Image from page 376 of “Credit of the nations: a study of the European war” (1918)

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Image from page 376 of “Credit of the nations: a study of the European war” (1918)
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Identifier: cu31924032443677
Title: Credit of the nations: a study of the European war
Year: 1918 (1910s)
Authors: Laughlin, J. Laurence (James Laurence), 1850-1933
Subjects: World War, 1914-1918 Credit Debts, Public
Publisher: New York, C. Scribner’s sons
Contributing Library: Cornell University Library
Digitizing Sponsor: MSN

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Sweden were more than six times the normalshipments; and those to Holland were at the highest thatsame year. Not until 1917 did our imports from Swedenshow a marked increase; while those from Holland re-mained at normal. The facts are now well known that the sudden increasein the exports of cotton, copper, and other needed articlesfrom this country to European neutrals indicated pur-chases by neutral merchants for German ac-Sriy S*i9is. count. For a considerable period, indeed, set-tlements between Germany and the UnitedStates went on through Amsterdam. The consequentexcess of our exports over receipts from these neutrals,and the demand for New York funds, explains the pre-mium in Europe on New York exchange in the early partof the war (when the lines in Chart IX were above 100).At the end of 1915 for Holland and Scandinavia, and inthe spring of 1916 for Spain and Switzerland, exchange CHART IX COURSE OF DOLLAR EXCHANGE (CABLE TRANSFERS) ON PRINCIPAL EUROPEAN NEUTRAL PLACES 1914-1917

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CREDIT IN THE UNITED STATES 343 on New York showed a heavy depreciation.^ In Decem-ber, 1915, sales of American securities for German accountthrough Holland caused a drop in exchange which led to ashipment of 0,000 in gold from New York to Amster-dam. Soon after that time Germans also sold Americanobligations on the Stockholm market. The main cause, however, of the serious decline in ourbills which developed in 1916 was the risk and cost oftransporting gold. Moreover, the restrictions of the Brit-ish blockade were closely drawn against themovement of gold to the neutrals and thence to Jg^st us.Germany. Otherwise gold would, by reasonof trade balances, have been moving from New York toHolland^ and Scandinavia. The censorship of mails andcargoes by British patrol boats, it is reported, delayedletters from New York to Stockholm seven weeks. Henceour Swedish trade fell off in a marked degree in 1916 and1917 (from exports of .2 millions in 1915 to .9 in1916 and .1 in 1917). The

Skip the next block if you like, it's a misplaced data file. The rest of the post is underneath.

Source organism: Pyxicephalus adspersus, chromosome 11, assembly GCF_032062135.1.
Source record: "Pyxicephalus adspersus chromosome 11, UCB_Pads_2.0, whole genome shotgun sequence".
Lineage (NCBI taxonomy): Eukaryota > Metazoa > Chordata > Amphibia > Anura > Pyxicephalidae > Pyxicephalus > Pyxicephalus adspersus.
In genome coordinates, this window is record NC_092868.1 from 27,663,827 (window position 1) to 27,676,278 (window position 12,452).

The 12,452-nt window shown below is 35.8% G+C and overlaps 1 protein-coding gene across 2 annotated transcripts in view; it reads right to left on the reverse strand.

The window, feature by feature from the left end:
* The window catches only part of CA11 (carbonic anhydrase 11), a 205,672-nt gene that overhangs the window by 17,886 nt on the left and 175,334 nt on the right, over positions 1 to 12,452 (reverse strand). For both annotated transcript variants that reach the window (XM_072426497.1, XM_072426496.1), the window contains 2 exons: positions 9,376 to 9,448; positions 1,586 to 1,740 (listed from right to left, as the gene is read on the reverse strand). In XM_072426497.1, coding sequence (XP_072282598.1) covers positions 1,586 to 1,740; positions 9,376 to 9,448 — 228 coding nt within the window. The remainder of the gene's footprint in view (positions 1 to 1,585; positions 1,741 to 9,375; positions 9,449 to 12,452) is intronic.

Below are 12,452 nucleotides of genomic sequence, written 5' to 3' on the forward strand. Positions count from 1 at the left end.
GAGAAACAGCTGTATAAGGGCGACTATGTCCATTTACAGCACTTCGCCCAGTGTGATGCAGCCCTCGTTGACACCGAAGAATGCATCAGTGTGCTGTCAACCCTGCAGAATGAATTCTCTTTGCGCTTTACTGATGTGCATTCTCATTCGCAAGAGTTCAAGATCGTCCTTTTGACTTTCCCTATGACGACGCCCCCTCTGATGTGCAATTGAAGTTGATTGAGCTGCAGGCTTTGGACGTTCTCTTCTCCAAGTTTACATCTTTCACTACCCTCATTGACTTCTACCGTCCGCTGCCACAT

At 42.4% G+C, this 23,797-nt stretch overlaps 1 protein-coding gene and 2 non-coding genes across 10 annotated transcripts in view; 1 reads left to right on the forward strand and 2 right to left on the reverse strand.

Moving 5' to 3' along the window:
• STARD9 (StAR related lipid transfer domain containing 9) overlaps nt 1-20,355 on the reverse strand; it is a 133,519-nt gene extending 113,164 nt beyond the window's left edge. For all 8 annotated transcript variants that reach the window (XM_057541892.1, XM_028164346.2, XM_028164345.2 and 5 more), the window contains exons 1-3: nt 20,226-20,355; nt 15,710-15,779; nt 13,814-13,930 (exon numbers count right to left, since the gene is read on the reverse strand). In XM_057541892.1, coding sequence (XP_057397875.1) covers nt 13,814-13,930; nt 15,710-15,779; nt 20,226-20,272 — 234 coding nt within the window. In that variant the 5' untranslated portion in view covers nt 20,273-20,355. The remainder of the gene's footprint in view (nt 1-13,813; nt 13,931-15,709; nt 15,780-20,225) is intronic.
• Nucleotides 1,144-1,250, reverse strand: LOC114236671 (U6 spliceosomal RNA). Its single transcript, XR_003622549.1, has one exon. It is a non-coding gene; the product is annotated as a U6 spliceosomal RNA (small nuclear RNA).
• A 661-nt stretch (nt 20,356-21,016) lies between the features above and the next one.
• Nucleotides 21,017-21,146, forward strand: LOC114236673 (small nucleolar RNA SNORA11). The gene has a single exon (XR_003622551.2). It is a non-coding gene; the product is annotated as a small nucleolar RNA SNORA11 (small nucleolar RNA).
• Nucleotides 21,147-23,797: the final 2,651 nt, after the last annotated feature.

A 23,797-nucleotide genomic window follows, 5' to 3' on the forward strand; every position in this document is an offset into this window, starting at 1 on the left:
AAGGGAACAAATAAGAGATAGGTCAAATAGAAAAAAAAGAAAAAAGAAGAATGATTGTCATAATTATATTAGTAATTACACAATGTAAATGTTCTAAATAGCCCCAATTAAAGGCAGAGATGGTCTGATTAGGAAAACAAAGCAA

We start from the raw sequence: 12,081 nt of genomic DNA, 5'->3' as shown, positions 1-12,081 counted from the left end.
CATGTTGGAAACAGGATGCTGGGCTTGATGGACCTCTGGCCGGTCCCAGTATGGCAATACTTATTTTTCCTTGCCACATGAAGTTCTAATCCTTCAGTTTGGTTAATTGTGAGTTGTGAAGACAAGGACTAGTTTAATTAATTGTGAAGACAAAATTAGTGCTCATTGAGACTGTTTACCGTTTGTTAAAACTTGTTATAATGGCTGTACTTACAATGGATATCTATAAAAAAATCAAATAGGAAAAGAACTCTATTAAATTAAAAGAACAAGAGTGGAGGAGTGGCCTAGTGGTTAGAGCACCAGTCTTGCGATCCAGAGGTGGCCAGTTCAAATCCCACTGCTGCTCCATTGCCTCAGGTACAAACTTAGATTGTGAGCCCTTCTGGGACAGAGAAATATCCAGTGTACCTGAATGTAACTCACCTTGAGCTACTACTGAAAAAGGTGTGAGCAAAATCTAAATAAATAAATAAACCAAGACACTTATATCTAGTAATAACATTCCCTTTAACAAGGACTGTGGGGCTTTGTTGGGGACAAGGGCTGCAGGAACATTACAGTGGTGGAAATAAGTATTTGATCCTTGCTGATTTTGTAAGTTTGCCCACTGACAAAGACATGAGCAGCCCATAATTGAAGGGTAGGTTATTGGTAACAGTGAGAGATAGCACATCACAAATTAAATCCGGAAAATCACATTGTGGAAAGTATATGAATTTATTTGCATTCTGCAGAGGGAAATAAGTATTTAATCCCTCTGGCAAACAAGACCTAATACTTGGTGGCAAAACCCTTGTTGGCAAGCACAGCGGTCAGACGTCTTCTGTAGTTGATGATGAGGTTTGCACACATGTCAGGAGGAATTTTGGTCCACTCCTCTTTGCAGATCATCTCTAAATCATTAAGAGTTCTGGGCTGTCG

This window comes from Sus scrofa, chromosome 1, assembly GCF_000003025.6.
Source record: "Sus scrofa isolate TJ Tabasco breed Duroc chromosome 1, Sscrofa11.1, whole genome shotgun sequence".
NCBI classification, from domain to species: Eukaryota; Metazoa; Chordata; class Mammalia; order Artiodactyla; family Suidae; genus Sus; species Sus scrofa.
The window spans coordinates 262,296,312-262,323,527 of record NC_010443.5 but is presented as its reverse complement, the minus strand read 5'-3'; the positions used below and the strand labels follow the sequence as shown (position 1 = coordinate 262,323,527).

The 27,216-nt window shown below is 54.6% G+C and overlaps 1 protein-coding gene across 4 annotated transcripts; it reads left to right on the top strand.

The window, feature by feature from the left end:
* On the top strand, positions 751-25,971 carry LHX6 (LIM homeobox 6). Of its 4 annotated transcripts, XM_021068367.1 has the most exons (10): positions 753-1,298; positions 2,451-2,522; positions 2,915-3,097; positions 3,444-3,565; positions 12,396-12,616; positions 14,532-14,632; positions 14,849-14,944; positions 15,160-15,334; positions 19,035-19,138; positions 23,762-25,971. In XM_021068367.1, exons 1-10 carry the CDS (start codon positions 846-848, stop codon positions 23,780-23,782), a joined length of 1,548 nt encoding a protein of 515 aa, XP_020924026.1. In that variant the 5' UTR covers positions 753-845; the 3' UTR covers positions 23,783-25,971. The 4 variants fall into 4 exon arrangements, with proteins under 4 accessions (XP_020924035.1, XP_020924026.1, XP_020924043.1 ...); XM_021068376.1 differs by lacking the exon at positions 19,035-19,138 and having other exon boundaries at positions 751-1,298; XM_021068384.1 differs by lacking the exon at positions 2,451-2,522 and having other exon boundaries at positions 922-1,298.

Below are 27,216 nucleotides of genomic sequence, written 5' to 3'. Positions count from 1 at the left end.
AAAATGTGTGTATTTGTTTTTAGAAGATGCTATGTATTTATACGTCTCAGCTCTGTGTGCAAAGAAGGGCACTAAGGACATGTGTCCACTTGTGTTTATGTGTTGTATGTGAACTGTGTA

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Image from page 62 of “Credits and collections:” (1920)
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Identifier: creditscollectio00skin
Title: Credits and collections:
Year: 1920 (1920s)
Authors: Skinner, Edward M White, Reuben Stratin, b. 1860 Kramer, Horace Elliot, 1878-
Subjects: Credit Collecting of accounts
Publisher: Chicago : La Salle Extension University
Contributing Library: University of California Libraries
Digitizing Sponsor: MSN

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r novicein engineering or chemistry. Shrewdness does not insure honesty, but a cleverbuyer, by the wise selection of goods, insures that theywill be salable, and thus increases his power to pay billsat maturity, whereas the uninformed buyer is apt tooverstock mth poorly selected goods, which detractsfrom his ability to meet his obligations when they falldue. It is not the business of the credit man to giveinstruction in correct buying, but when he recognizesshortcomings in this regard, it is clearly his duty tominimize the chances of loss to his employers by curbingthe customers inclination to overbuy. Injudicious buy-ing on the part of the retailer always results in his havingslow sales and small profits, which means uncollectibleaccounts for the wholesaler. As a consequence, it is farbetter to reject such business altogether than to incurloss through accepting it. It is manifestly easier to judge an unknown customers NAMl for the punrepresentatnliabilities, upresent pur> Namei